The orgasm gap study.
In a study published in February 2018 in the Archives of Sexual Behaviour, approximately 52,600 cisgender people shared how often they had orgasmed during partner sex in the past month. 26,000 participants identified as heterosexual men; 450 as gay men; 550 as bisexual men; 24,00 as heterosexual women; 350 as lesbian women; and 1,100 as bisexual women.
The study found that straight men orgasmed more than anyone else at 95% of the time, though gay and bisexual men both orgasmed 89% of the time. Straight and bisexual women orgasmed only 65% and 66% of the time. And, lesbian women orgasmed 86% of the time.
This equates to 110 days fewer orgasms a year for straight women, something highlighted on Equal Pleasure Day!
What does the pleasure gap research tell us?
This disparity between men's and women's experience of pleasure is called the 'orgasm gap.' There is a vast difference in how often straight men and women reach orgasm during partnered sex, a 30% difference - but only a 9% difference in lesbian women and straight men. What does that tell us? People with vulvas CAN reach orgasm during partnered sex. We may have been fed lines in society that women "find it harder" to climax - BUT that doesn't seem to be the case when two vulva lovers are involved.
Coincidence? Absolutely not. A 2012 study of masturbation among women revealed that 92% of women who masturbated were able to reach orgasm this way. Many more studies also highlight how women's orgasm potential exponentially increases during solo sex.
So, it's a context thing. Women don't reach climax during sex with men nearly as much as they do alone or with other women.
Why does the orgasm gap exist?
In whatever partnered situation (casual, familiar, relationship), the gap never closes - men have more orgasms than women. But why?
'Orgasm gap isn't about women's orgasms being difficult or elusive - it's about the institution of hetero sex in our culture that is driving the orgasm gap.' Dr Laure Mintz.
Our understanding of sex and how we experience pleasure has been conditioned, with our orgasm expectations set by a heteronormative culture previously focused, nay obsessed, with penetration. When it comes to female orgasms, a very limiting gendered sexual script is holding people with vulvas back. From the type of stimulation to the language used, many social factors uphold this orgasm inequality, prioritizing penis pleasure and having enormous implications for vulva owners' sexual satisfaction.
10 things causing the orgasm gap.
1. Too much focus on the penis. We all know about the penis. It's talked about a lot in sex ed, more frequently mentioned in text books, it's the main character in most sex scenes we see in film, TV or porn. We mean, everyone knows how to doodle a penis... case closed.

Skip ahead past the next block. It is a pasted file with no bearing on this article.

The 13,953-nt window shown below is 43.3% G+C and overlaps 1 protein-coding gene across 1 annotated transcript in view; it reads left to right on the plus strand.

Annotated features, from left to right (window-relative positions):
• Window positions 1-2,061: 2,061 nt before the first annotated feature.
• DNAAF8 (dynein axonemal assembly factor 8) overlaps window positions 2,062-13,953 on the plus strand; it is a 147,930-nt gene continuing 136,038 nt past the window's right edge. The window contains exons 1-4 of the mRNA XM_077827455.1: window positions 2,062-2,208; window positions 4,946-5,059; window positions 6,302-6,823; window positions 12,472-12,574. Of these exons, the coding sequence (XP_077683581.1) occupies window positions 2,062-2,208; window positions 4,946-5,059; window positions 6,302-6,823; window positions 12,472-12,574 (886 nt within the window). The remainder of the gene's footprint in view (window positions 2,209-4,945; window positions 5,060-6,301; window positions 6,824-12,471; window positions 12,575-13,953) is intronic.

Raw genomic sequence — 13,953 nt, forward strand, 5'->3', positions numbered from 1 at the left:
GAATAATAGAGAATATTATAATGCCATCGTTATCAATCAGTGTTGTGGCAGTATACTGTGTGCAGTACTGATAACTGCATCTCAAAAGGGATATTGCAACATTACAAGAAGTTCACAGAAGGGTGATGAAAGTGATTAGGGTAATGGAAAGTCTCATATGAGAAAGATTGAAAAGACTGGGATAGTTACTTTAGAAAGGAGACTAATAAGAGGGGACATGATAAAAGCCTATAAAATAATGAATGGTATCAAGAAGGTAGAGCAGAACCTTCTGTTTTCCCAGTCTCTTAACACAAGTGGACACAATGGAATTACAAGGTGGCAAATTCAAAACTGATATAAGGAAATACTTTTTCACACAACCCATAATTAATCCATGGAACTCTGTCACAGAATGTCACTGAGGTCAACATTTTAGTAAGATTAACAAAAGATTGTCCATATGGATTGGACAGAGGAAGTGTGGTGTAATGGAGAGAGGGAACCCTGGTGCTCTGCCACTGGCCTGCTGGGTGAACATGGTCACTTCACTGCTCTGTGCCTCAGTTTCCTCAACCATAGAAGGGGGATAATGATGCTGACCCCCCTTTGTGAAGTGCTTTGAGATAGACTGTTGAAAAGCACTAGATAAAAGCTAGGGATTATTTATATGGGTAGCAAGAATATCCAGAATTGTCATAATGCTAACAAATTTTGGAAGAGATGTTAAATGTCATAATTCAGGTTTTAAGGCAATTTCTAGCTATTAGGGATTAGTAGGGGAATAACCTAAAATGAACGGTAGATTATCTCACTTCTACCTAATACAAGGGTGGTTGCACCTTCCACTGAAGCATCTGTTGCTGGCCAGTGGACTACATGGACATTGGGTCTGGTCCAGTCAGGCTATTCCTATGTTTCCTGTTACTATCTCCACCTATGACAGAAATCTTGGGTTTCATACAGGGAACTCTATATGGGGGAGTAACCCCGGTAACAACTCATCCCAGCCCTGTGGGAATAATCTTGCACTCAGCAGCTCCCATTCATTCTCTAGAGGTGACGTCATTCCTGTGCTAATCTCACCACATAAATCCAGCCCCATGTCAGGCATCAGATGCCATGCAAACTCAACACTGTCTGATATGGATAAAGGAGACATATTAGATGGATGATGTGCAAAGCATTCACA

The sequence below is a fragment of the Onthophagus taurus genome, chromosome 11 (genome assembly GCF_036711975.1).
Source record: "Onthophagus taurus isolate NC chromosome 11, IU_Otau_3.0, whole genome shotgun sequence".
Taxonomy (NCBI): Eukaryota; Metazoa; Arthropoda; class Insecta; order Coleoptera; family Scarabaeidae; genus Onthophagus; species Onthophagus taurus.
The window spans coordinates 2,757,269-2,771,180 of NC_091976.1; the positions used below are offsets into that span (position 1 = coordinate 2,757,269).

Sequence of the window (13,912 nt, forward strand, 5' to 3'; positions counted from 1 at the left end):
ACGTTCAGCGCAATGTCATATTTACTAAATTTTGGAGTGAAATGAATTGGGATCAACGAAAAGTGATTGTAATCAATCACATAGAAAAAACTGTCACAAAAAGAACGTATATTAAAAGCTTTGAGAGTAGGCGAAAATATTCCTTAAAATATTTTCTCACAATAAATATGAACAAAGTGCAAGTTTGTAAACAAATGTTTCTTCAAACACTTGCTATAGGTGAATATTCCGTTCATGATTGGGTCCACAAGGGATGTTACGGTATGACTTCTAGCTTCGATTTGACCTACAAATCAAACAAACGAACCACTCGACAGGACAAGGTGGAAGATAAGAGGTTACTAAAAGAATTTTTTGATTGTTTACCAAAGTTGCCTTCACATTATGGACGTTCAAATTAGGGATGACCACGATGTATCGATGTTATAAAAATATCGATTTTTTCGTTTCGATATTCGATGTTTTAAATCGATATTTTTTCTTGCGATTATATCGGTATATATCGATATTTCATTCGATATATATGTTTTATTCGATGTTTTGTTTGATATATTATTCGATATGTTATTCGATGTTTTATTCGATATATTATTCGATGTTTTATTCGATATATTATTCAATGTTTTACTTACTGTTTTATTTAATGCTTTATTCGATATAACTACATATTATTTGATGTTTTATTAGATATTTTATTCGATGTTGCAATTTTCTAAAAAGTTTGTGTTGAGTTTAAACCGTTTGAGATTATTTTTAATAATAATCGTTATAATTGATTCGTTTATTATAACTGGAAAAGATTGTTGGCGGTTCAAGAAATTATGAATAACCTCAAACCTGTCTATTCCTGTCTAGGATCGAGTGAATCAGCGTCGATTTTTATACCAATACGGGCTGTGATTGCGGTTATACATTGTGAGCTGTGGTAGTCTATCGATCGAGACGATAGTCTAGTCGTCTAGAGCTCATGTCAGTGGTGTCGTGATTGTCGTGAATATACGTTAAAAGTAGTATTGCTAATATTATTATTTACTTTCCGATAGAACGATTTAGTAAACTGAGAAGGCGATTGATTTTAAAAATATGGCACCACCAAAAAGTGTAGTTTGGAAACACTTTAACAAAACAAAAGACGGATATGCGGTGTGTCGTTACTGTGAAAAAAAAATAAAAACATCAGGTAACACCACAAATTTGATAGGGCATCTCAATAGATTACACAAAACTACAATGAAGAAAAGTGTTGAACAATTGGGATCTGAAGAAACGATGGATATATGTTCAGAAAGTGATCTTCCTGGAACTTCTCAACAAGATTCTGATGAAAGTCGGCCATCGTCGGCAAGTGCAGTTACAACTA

2. Not enough focus on the clitoris (and too much focus on the vagina). The penis and vagina are treated as a comparative pair, when actually the penis is more homogeneously comparable to the clitoris. We don't get taught about the clitoris. It's not talked about in sex ed, it's hardly ever mentioned or depicted in text books, is rarely even a supporting lead in most sex scenes. And, how many clit doodles do you see out in the wild?
3. A lack of entitlement to pleasure. From a young age, people with vulvas feel less entitled to pleasure than people who identify as men. We even tend to use our partners’ satisfaction as a measure of our own. Our expectations are influenced by what we believe we are entitled to, and this holds true in sex too. Gender issues writer and speaker, Peggy Orenstein unpacks this in her Ted Talk.
“While young women may feel entitled to engage in sexual behavior, they don’t necessarily feel entitled to enjoy it,” Peggy Orenstein.
4. How good sex is defined. Studies show that straight men define good sex as reaching orgasm, women define it as not experiencing pain. This absence of pain rather than presence of pleasure is another sex gap in itself.
5. How partnered sex ends. Gendered sexual scripts set by an heteronormative mindset in education and beyond, attributes a man's orgasm as the end of sex. Male ejaculation is seen as the finish marker, placing more importance on men's pleasure and implying that they should always orgasm.
6. How partner sex starts. The language we use implies a hierarchy to sexual acts and pleasure - foreplay (just to get the woman ready for intercourse),intercourse, male orgasm, and sex over. What we know as 'foreplay' is A LOT of sexial acts, such as kissing, oral, using hands and fingers... The problem with the word foreplay is that it elevates some types of sex as 'better' or 'more like proper sex', and author of Mind The Gap, Karen Gurney believes it restricts women from experiencing orgasms.
7. Seeing sex as only intercourse. Repeat after us, sex and intercourse are not synonymous. We use these words as if they are the same thing, when actually outercourse (also known as foreplay) is sex too - and where most women find pleasure. Sex is so much more than vaginal penetration.
8. Lack of pleasure-positive sex education. A lot of the world still do not receive a sex education at school. For those that do, it's often more about reproduction and in turn heavily focused on penetration and penis pleasure.
9. An abundance of fake orgasms. The education teaches us that men should come every time; and, pop culture and porn teach us that an orgasm comes for all partners every time. The result? 80% of people with vulvas faking an orgasm, pretending that a type of stimulation has made them climax and setting a precedent for next time hey have sex, too.
10. Performance anxiety or obligation. One big reason women miss out on real orgasms is because of the pressure to experience one. Often, being so focused on that climax can distract from being present and feeling the pleasurable sensations that could make it happen. Ironic, but very much a reality.